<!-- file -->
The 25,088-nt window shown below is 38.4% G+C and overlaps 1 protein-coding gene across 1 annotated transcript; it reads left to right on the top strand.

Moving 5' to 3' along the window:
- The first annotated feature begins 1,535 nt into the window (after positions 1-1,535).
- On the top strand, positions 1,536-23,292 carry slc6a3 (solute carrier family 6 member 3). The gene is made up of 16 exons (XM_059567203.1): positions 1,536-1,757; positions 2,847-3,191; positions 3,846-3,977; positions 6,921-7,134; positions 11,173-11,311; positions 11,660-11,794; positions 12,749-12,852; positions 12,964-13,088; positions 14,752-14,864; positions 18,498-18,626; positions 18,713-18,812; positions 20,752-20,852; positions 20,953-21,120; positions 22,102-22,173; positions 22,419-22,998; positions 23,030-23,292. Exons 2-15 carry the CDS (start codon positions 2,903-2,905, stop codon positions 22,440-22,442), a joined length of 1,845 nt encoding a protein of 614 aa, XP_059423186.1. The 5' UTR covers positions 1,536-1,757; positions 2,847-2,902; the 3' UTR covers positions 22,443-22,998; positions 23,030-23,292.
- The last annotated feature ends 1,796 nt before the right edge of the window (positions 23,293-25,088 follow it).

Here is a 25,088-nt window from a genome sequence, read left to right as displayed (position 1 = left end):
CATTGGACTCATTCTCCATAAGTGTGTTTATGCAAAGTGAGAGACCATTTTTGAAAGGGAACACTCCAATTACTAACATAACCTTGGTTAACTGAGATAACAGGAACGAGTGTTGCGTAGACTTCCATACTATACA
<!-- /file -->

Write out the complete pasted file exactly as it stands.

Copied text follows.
The 25,088-nt window shown below is 38.4% G+C and overlaps 1 protein-coding gene across 1 annotated transcript; it reads left to right on the top strand.

Moving 5' to 3' along the window:
- The first annotated feature begins 1,535 nt into the window (after positions 1-1,535).
- On the top strand, positions 1,536-23,292 carry slc6a3 (solute carrier family 6 member 3). The gene is made up of 16 exons (XM_059567203.1): positions 1,536-1,757; positions 2,847-3,191; positions 3,846-3,977; positions 6,921-7,134; positions 11,173-11,311; positions 11,660-11,794; positions 12,749-12,852; positions 12,964-13,088; positions 14,752-14,864; positions 18,498-18,626; positions 18,713-18,812; positions 20,752-20,852; positions 20,953-21,120; positions 22,102-22,173; positions 22,419-22,998; positions 23,030-23,292. Exons 2-15 carry the CDS (start codon positions 2,903-2,905, stop codon positions 22,440-22,442), a joined length of 1,845 nt encoding a protein of 614 aa, XP_059423186.1. The 5' UTR covers positions 1,536-1,757; positions 2,847-2,902; the 3' UTR covers positions 22,443-22,998; positions 23,030-23,292.
- The last annotated feature ends 1,796 nt before the right edge of the window (positions 23,293-25,088 follow it).

Here is a 25,088-nt window from a genome sequence, read left to right as displayed (position 1 = left end):
CATTGGACTCATTCTCCATAAGTGTGTTTATGCAAAGTGAGAGACCATTTTTGAAAGGGAACACTCCAATTACTAACATAACCTTGGTTAACTGAGATAACAGGAACGAGTGTTGCGTAGACTTCCATACTATACA